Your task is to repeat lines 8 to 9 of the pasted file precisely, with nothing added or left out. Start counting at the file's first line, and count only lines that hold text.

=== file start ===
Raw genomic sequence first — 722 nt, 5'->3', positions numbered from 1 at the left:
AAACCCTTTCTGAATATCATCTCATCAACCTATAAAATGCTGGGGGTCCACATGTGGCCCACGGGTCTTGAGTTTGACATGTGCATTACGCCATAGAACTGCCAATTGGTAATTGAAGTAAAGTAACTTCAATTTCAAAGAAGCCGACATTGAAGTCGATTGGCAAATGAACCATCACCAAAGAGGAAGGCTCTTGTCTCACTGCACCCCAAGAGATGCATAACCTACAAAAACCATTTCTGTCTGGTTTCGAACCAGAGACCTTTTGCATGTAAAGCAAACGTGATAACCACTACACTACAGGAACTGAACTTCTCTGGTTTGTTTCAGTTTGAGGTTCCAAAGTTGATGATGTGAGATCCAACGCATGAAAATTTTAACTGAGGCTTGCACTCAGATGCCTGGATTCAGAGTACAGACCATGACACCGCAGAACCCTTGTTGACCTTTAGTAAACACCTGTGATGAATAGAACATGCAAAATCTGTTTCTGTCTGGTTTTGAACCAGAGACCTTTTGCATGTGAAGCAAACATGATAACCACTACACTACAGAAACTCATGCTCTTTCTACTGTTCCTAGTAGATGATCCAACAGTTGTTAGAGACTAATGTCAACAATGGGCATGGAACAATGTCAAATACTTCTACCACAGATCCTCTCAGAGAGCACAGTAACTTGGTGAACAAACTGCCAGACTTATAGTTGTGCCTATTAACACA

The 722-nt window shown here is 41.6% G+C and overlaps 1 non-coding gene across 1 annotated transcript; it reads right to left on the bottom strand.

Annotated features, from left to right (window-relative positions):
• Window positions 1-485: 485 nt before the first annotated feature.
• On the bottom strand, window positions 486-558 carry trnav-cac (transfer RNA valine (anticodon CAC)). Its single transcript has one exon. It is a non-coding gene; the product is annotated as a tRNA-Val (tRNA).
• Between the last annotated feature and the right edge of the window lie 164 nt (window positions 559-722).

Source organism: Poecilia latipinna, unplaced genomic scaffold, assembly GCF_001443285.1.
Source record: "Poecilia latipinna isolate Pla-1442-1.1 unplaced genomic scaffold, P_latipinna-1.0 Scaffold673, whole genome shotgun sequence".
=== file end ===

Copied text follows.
Source organism: Poecilia latipinna, unplaced genomic scaffold, assembly GCF_001443285.1.
Source record: "Poecilia latipinna isolate Pla-1442-1.1 unplaced genomic scaffold, P_latipinna-1.0 Scaffold673, whole genome shotgun sequence".